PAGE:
FOI Rights and ‘Private’ E-mail

December 15, 2011

The Information Commissioner’s Office published new guidance on 15 December on the issue of FOI-rights and private e-mail accounts. The guidance makes it clear that information concerning official business held in such accounts is subject to the Freedom of Information Act.

Information Commissioner, Christopher Graham said:

‘It should not come as a surprise to public authorities to have the clarification that information held in private e-mail accounts can be subject to Freedom of Information law if it relates to official business. This has always been the case – the Act covers all recorded information in any form. It came to light in September that this is a somewhat misunderstood aspect of the law and that further clarification was needed. That’s why we’ve issued new guidance … with two key aims – first, to give public authorities an authoritative steer on the factors that should be considered before deciding whether a search of private e-mail accounts is necessary when responding to a request under the Act. Second, to set out the procedures that should generally be in place to respond to requests. Clearly, the need to search private e-mail accounts should be a rare occurrence; therefore, we do not expect this advice to increase the burden on public authorities.’

Key points set out in the guidance include:

·        Where a public authority has decided that a relevant individual’s e-mail account may include official information which falls within the scope of the request and is not held elsewhere, it will need to ask that individual to search their account.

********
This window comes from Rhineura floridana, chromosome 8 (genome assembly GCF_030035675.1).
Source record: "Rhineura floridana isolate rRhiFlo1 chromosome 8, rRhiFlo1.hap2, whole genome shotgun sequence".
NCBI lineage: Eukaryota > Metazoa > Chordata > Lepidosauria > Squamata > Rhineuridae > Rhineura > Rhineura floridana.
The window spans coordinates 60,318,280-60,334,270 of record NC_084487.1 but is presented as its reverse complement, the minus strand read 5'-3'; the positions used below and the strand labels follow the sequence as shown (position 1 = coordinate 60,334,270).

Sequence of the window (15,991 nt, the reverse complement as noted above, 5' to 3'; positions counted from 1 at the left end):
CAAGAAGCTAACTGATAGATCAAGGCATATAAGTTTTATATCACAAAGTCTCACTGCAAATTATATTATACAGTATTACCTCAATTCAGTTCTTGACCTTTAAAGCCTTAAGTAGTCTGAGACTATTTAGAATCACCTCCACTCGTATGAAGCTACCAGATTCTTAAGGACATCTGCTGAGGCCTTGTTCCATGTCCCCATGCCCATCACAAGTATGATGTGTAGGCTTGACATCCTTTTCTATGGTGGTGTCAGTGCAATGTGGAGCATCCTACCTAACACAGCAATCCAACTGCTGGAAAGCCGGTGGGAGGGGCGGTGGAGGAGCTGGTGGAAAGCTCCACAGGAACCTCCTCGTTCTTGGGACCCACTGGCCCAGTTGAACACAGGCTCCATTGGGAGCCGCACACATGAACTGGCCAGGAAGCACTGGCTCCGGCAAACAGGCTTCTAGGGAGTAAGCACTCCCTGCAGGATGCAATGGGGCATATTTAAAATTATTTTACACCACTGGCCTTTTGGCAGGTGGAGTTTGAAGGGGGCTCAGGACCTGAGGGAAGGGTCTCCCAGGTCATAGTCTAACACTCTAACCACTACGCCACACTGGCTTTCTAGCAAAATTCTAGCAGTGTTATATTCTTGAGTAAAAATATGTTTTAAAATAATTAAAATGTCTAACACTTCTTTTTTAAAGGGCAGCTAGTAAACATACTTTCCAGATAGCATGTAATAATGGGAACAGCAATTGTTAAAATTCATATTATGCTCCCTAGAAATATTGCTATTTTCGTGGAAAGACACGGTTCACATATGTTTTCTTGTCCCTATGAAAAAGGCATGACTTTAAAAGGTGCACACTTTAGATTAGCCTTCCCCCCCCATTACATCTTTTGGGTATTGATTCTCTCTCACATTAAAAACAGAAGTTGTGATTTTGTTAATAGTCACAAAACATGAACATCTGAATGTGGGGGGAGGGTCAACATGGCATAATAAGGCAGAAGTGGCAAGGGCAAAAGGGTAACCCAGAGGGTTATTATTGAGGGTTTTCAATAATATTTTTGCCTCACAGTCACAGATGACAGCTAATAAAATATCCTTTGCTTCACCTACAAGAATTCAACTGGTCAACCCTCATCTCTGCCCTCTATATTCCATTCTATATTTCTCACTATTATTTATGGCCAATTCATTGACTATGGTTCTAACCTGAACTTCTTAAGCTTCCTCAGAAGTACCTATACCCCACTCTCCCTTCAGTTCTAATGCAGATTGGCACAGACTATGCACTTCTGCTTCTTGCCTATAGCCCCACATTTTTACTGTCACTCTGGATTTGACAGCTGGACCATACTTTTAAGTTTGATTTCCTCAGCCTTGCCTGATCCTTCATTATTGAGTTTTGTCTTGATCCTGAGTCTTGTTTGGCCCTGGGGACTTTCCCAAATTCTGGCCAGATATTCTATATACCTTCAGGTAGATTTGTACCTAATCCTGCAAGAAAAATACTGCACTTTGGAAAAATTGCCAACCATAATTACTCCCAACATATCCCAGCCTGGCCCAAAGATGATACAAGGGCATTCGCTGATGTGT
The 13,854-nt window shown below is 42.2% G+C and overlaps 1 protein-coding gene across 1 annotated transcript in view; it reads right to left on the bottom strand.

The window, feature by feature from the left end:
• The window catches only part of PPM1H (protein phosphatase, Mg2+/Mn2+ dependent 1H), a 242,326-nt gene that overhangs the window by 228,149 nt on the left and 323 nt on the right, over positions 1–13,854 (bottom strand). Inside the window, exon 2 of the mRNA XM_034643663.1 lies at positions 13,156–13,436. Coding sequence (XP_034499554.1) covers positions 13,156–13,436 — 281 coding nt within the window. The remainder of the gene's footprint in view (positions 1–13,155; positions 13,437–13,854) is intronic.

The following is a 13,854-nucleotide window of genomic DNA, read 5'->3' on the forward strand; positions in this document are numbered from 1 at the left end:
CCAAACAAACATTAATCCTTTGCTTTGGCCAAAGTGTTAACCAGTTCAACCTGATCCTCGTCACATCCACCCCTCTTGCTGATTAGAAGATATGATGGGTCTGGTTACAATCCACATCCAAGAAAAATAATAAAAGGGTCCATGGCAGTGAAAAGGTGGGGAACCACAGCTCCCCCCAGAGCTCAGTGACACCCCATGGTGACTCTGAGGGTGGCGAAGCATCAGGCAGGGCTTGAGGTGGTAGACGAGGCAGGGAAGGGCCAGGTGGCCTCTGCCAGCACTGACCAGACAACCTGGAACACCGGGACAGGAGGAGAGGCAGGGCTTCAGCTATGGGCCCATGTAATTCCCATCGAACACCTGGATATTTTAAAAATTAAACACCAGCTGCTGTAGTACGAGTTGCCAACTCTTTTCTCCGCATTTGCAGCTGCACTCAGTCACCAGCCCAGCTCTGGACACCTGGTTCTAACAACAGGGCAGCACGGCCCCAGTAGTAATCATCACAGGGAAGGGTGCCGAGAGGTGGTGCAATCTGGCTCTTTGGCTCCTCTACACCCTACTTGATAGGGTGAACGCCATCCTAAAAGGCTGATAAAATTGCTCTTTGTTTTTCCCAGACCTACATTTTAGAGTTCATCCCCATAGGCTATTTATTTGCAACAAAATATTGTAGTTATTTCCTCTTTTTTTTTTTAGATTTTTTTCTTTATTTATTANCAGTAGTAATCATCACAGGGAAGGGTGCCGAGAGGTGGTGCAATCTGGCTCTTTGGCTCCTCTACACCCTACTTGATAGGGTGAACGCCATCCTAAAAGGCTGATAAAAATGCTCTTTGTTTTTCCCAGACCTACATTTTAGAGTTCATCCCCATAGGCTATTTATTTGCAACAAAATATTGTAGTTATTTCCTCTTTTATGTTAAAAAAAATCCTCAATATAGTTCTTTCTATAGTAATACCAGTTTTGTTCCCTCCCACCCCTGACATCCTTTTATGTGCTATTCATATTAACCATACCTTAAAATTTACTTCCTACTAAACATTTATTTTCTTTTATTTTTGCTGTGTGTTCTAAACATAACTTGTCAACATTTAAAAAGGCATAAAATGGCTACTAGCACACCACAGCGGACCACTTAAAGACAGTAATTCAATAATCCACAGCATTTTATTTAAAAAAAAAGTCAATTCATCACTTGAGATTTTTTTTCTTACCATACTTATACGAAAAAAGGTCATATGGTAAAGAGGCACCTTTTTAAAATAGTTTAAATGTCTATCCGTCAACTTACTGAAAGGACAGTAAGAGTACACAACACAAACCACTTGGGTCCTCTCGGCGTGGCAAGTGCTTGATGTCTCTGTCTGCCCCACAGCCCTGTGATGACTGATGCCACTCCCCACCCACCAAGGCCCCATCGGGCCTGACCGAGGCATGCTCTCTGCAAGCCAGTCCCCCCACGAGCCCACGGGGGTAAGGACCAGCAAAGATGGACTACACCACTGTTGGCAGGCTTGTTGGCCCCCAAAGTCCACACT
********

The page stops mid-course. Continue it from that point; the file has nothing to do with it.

·        Where people are asked to check private e-mail accounts, there should be a record of the action taken. The public authority needs to be able to demonstrate, if required, that appropriate searches have taken place.

·        Although the main emphasis of the guidance is on official information held in private e-mail accounts, public authorities should be aware that the law covers information recorded in any form.

·        Public authorities should remind staff that deleting or concealing information with the intention of preventing its disclosure following receipt of a request is a criminal offence under section 77 of the Act.

·        It is accepted that, in certain circumstances, it may be necessary to use private e-mail for public authority business. There should be a policy which clearly states that in these cases an authority e-mail address should be copied in to ensure the completeness of the authority’s records.

The ICO has also published the findings of a visit to the Department of Education, which was the source of interest in the particular issue, and are to carry out similar visits to other Whitehall departments. Work on specific complaints made to the Commissioner about the Department of Education’s handling of individual FOI requests is still ongoing.